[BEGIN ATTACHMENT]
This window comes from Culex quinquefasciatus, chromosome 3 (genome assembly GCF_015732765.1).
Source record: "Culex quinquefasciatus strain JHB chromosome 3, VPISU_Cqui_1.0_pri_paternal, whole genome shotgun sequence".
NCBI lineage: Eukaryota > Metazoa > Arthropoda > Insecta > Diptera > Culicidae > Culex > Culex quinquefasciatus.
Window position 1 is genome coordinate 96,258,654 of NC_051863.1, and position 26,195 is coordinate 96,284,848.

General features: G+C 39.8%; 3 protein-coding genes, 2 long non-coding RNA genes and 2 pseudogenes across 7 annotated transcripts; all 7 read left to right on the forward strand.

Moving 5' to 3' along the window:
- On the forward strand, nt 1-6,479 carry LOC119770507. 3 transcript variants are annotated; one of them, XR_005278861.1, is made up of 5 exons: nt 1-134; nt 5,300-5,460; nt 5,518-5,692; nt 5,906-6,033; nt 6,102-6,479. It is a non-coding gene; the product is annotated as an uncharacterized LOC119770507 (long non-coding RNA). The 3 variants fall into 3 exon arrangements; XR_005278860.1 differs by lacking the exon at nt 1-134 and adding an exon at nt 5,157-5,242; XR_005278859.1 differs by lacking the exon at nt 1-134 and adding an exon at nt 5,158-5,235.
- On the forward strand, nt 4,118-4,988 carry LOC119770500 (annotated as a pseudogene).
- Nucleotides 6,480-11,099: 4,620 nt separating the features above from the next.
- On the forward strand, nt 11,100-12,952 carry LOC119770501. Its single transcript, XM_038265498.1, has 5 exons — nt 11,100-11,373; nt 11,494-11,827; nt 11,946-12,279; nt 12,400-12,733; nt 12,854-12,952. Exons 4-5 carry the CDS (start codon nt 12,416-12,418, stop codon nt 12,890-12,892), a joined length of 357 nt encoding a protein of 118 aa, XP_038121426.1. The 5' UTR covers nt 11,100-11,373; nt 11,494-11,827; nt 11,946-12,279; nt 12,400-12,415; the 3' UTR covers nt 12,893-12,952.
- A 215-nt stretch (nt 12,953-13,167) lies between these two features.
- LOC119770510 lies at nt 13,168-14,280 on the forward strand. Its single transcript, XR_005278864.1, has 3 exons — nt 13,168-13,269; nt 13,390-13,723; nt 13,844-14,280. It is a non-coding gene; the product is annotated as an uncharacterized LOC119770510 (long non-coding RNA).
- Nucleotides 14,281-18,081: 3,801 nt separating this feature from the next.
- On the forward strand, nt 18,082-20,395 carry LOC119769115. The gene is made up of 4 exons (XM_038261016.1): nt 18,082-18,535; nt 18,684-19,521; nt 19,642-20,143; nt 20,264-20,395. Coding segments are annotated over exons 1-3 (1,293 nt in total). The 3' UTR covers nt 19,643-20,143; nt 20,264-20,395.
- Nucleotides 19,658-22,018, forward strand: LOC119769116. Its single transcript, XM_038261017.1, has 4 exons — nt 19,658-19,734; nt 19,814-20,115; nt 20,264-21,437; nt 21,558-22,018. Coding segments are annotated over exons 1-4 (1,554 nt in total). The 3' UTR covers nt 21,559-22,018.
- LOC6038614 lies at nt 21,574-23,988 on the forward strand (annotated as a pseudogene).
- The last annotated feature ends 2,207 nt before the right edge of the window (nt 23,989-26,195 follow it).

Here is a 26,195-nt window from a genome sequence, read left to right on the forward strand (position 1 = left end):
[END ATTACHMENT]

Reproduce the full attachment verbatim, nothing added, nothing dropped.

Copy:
This window comes from Culex quinquefasciatus, chromosome 3 (genome assembly GCF_015732765.1).
Source record: "Culex quinquefasciatus strain JHB chromosome 3, VPISU_Cqui_1.0_pri_paternal, whole genome shotgun sequence".
NCBI lineage: Eukaryota > Metazoa > Arthropoda > Insecta > Diptera > Culicidae > Culex > Culex quinquefasciatus.
Window position 1 is genome coordinate 96,258,654 of NC_051863.1, and position 26,195 is coordinate 96,284,848.

General features: G+C 39.8%; 3 protein-coding genes, 2 long non-coding RNA genes and 2 pseudogenes across 7 annotated transcripts; all 7 read left to right on the forward strand.

Moving 5' to 3' along the window:
- On the forward strand, nt 1-6,479 carry LOC119770507. 3 transcript variants are annotated; one of them, XR_005278861.1, is made up of 5 exons: nt 1-134; nt 5,300-5,460; nt 5,518-5,692; nt 5,906-6,033; nt 6,102-6,479. It is a non-coding gene; the product is annotated as an uncharacterized LOC119770507 (long non-coding RNA). The 3 variants fall into 3 exon arrangements; XR_005278860.1 differs by lacking the exon at nt 1-134 and adding an exon at nt 5,157-5,242; XR_005278859.1 differs by lacking the exon at nt 1-134 and adding an exon at nt 5,158-5,235.
- On the forward strand, nt 4,118-4,988 carry LOC119770500 (annotated as a pseudogene).
- Nucleotides 6,480-11,099: 4,620 nt separating the features above from the next.
- On the forward strand, nt 11,100-12,952 carry LOC119770501. Its single transcript, XM_038265498.1, has 5 exons — nt 11,100-11,373; nt 11,494-11,827; nt 11,946-12,279; nt 12,400-12,733; nt 12,854-12,952. Exons 4-5 carry the CDS (start codon nt 12,416-12,418, stop codon nt 12,890-12,892), a joined length of 357 nt encoding a protein of 118 aa, XP_038121426.1. The 5' UTR covers nt 11,100-11,373; nt 11,494-11,827; nt 11,946-12,279; nt 12,400-12,415; the 3' UTR covers nt 12,893-12,952.
- A 215-nt stretch (nt 12,953-13,167) lies between these two features.
- LOC119770510 lies at nt 13,168-14,280 on the forward strand. Its single transcript, XR_005278864.1, has 3 exons — nt 13,168-13,269; nt 13,390-13,723; nt 13,844-14,280. It is a non-coding gene; the product is annotated as an uncharacterized LOC119770510 (long non-coding RNA).
- Nucleotides 14,281-18,081: 3,801 nt separating this feature from the next.
- On the forward strand, nt 18,082-20,395 carry LOC119769115. The gene is made up of 4 exons (XM_038261016.1): nt 18,082-18,535; nt 18,684-19,521; nt 19,642-20,143; nt 20,264-20,395. Coding segments are annotated over exons 1-3 (1,293 nt in total). The 3' UTR covers nt 19,643-20,143; nt 20,264-20,395.
- Nucleotides 19,658-22,018, forward strand: LOC119769116. Its single transcript, XM_038261017.1, has 4 exons — nt 19,658-19,734; nt 19,814-20,115; nt 20,264-21,437; nt 21,558-22,018. Coding segments are annotated over exons 1-4 (1,554 nt in total). The 3' UTR covers nt 21,559-22,018.
- LOC6038614 lies at nt 21,574-23,988 on the forward strand (annotated as a pseudogene).
- The last annotated feature ends 2,207 nt before the right edge of the window (nt 23,989-26,195 follow it).

Here is a 26,195-nt window from a genome sequence, read left to right on the forward strand (position 1 = left end):